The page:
Ramblings of a Tampa engineer
Photo by Sigmund / Unsplash

A few days ago my 2019 Hyundai Sonata abruptly stalled/seized in the middle of the road while driving. This has never happened to me while driving before and it was quite an experience. I had within seconds:

  • My brakes acting extremely odd - they wouldn't really work unless hammered down.
  • My power steering was gone.
  • I had 4 new red icons on my dashboard illuminated.
  • My gas pedal was unresponsive.
  • My vehicle wouldn't move forward.

I was completely unaware how panic inducing it can be when your brakes don't work as you expect. I guess I was unaware of how much hydraulic pressure is used to make the brake pedal work with little effort. I was mashing the brake pedal and was sure I was going to ram the car in front of me. Thankfully just pumping the brakes and slamming my foot down led to me stopping.

About an hour later a tow truck showed up and my Hyundai was off to the dealership. With how backed up the dealership was they would be unable to look at my car for days.

I tossed this news to a group chat and my friends just posted a link towards a class action lawsuit and mocked me for having a Hyundai. I did vaguely remember getting a letter in the mail about that mentioned lawsuit.

The Class Action Lawsuit.

Back when I got this letter, it seemed the points didn't really apply to me. It was for requesting reimbursements for one of the following:

  • An engine failure
  • Delays exceeding 60 days
  • An engine fire
  • Losing faith in Hyundai

So after reading those - I've only had 2 Hyundai's in my life and combined they've gotten me through 15 years so I hadn't lost hope and I hadn't noticed an issue at all. So next time I was at my service appointment I mentioned this and was told I'll get needed software patches applied during service so I ignored this.

After posting this life update to an Ingress group chat - I learned a teammate in this game happened to be previously employed as a Hyundai technician for a dealership. I messaged this individual and asked if I could jump on a call with him and he agreed.

We talked for about 20 minutes and I asked for permission without using his name or location to summarize what we discussed. He agreed, so thus this is my recap.

He started this call asking me if I had the dreaded P1326 code and I responded I have no idea what that is. I got a mini lesson then about the fault codes and how that referred to an alarm about potential engine knocking.

Error code P1326 occurs due to vibrations indicating excessive connecting rod bearing wear. You can easily detect them using the KSDS (Knock Sensor Detection System). Since severe engine damage and failure are possible.

Once again I asked what any of that meant and this guy asked how much time I had and proceeded to give me ~10 years of history with him and Hyundai while working in the dealership.

I also learned that I know an embarrassing-little amount about cars under the hood, so I listened well and did some research to augment our discussion.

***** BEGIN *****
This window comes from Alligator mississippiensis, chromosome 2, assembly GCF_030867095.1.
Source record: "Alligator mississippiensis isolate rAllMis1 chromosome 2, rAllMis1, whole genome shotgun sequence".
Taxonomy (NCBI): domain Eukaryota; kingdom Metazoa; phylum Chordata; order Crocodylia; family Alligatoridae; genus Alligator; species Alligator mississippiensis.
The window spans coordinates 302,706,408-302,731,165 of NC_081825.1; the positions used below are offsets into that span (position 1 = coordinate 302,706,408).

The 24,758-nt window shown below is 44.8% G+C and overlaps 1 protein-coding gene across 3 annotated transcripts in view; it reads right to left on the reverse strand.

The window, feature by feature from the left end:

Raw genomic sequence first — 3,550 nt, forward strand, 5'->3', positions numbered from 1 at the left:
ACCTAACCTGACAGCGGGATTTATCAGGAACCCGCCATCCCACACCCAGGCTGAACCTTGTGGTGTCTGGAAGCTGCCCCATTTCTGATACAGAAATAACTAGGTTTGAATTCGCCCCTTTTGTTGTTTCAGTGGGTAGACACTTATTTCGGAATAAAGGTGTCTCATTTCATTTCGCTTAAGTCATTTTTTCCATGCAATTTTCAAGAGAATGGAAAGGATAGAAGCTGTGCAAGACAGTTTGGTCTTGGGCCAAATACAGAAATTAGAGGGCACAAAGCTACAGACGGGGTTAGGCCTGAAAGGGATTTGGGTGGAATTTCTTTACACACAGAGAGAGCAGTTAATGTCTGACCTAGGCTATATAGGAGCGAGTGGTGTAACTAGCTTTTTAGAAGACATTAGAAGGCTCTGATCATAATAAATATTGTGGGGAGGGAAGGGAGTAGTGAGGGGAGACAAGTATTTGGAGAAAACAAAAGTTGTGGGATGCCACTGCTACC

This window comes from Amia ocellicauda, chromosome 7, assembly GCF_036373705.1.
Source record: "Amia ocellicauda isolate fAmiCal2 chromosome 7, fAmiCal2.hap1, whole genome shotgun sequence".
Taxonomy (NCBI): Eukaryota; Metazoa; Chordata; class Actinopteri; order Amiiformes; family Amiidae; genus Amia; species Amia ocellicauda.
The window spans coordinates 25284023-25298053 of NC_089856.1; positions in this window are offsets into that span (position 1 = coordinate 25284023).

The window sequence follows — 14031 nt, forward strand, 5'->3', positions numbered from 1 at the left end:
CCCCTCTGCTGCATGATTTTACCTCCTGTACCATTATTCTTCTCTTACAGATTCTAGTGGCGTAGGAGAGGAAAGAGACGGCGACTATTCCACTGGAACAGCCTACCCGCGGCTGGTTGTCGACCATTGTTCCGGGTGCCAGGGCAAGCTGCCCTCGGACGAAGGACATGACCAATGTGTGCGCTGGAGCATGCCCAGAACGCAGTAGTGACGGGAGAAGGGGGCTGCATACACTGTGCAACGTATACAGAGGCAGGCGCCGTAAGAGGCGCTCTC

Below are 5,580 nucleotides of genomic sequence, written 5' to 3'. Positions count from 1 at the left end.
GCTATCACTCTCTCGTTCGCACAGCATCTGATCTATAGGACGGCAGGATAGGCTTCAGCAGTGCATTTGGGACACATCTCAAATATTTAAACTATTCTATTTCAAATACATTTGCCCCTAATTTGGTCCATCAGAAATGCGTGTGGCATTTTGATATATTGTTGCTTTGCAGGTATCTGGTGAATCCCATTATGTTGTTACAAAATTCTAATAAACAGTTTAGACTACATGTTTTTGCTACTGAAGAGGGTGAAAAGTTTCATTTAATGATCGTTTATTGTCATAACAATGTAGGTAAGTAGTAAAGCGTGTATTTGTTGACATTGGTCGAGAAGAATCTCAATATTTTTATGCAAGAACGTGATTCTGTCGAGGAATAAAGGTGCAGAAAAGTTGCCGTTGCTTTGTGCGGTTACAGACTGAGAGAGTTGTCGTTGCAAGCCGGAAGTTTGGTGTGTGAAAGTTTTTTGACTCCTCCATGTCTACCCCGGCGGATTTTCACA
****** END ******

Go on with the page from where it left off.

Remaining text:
Hyundai launches a Theta II engine which he mentioned adjusted the engine design from a multi-port fuel injector to a direct injector for squeezing further optimizations and efficiencies out of the engine. This is where he mentioned that the first flaw they noticed in cars as they came in was a massive build up of carbon in the intake valves as there was no longer fuel to clean it out.


So one quick search and I found a YouTube video to visually see what he was describing.

2012 - 2014

This individual's dealership starts noticing a pattern of engine failures in a variety of Hyundai's - they just don't know why. They dealt with many engines where the rod would displace itself and lead to catastrophic failure either shooting down through the bottom oil pan or up. This was way before any official recall or support from Hyundai, but the dealership knew something was off.


Recall 132 Dealer Best Practice Guide

As 2015 nearly ended he mentioned Hyundai started Campaign 132 which was specifically for an isolated set of engines and cars. He mentioned what this required them to do was sit in the car with all windows up and hold some tablet in the vehicle.

They'd run the RPM up and idle it while this tablet was recording the audio and listening for audio of the engine potentially "knocking". This individual hated this test as it was only testing the engine at that very moment, which meant that it would rarely fail a vehicle preemptively. He remembered some cars that passed this test would come back sometimes just weeks to months later with a seized engine.


Recall 162 Dealer Best Practice Guide

This is when he remembered that another campaign started with Hyundai named Campaign 162, which added a bunch more of newer vehicles and provided a new method for recording the engine. Now this was a customized microphone that went into the engine dip stick for a more accurate recording.